Many famous blues players were or are “self-taught.” They learned to play guitar by listening to other musicians play, or by listening to radio or to records (remember those big black disks?). They kept listening and kept trying to figure out how to make the sounds they heard with their own guitars. If they were lucky, a member of their family or a friend might show them how to play. Or they might live where they could see and hear a local player. Blues greats from John Lee Hooker to Buddy Guy have learned this way and you can’t argue with the results they achieved. They obviously spent many hours “woodshedding” to develop their skill. It took devotion, commitment, persistence, passion and perhaps some obsession with music. And, of course, some talent.
Nowadays, aspiring guitarists have a lot more resources to draw on. In addition to recordings in your preferred format, there are dozens of instructional books (often with a CD), instructional or concert DVDs, as well as the vast resources of the Internet. The YouTube website alone has thousands of short videos of performance or instruction (though the quality varies).
When I decided to learn guitar, I wanted to begin with a teacher. I thought this would make it easier to get off to a good start and avoid developing bad habits that I would have to unlearn. People differ in how they learn best, but working with a teacher has proved to be good for me. Most of the learning process is still in my hands (literally as well as figuratively), but I believe I’ve learned more and learned it better by having a teacher.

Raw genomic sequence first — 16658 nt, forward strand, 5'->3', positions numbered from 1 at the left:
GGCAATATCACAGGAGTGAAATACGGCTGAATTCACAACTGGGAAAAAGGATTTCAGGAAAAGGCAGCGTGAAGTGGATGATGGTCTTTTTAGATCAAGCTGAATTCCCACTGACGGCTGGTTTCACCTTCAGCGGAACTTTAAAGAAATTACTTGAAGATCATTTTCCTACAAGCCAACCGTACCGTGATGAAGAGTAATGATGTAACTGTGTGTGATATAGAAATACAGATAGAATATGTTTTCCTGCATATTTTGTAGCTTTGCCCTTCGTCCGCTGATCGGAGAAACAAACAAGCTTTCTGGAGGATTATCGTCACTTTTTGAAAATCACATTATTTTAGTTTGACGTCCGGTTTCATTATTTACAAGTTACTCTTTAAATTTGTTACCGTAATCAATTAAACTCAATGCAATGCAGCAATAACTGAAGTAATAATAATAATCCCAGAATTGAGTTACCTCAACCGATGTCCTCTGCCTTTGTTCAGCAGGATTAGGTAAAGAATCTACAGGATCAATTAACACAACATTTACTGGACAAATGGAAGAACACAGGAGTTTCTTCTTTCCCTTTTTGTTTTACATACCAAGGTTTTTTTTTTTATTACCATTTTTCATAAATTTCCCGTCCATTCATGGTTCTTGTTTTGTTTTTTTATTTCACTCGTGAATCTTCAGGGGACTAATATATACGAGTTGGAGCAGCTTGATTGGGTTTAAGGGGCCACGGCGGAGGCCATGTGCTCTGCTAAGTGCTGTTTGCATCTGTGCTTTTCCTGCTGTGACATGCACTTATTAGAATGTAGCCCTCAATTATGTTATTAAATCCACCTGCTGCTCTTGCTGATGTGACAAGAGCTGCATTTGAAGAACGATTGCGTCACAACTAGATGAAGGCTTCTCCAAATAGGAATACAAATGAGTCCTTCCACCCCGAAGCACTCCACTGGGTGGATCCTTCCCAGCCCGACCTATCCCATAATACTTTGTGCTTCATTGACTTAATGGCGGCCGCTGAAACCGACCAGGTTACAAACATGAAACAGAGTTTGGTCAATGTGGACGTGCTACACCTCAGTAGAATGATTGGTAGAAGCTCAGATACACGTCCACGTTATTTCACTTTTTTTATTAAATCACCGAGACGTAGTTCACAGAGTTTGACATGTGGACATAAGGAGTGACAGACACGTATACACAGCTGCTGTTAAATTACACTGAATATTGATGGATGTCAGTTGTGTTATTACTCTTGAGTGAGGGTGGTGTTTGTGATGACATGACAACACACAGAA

There are two principal benefits to me. While I am very motivated to learn, I still enjoy the “discipline” of having a regular weekly lesson to prepare for. I like having that “deadline” to help structure my time and help me maintain priorities among all the competing tasks and responsibilities. (I’m very curious and interested in a lot of things, so one of my biggest challenges is setting priorities and focusing on what’s most important.)
Even more important is having an experienced and knowledgeable musician to guide me along the path. Of course, Jim Goelitz, my teacher shows me how to play and demonstrates techniques, but he also can watch me play and advise me how to improve. He’ll suggest a better fingering or a very slight change in hand position to get a better sound. For me, it’s invaluable to have someone who notices things that I don’t. I can usually tell if I play a wrong note or don’t make a chord change in time, but he notices if I’m playing the right notes in the wrong rhythm, for example.
I feel very fortunate that I happened to find a teacher who is (1) a good musician, (2) a good teacher, and (3) a good fit for me.
I also draw on other resources: books, CDs and DVDs. Living in the Chicago area, I’m lucky to have easy access to a lot of blues clubs, live concerts and festivals. All of that contributes, but I’m convinced my playing would have developed quite differently without a teacher.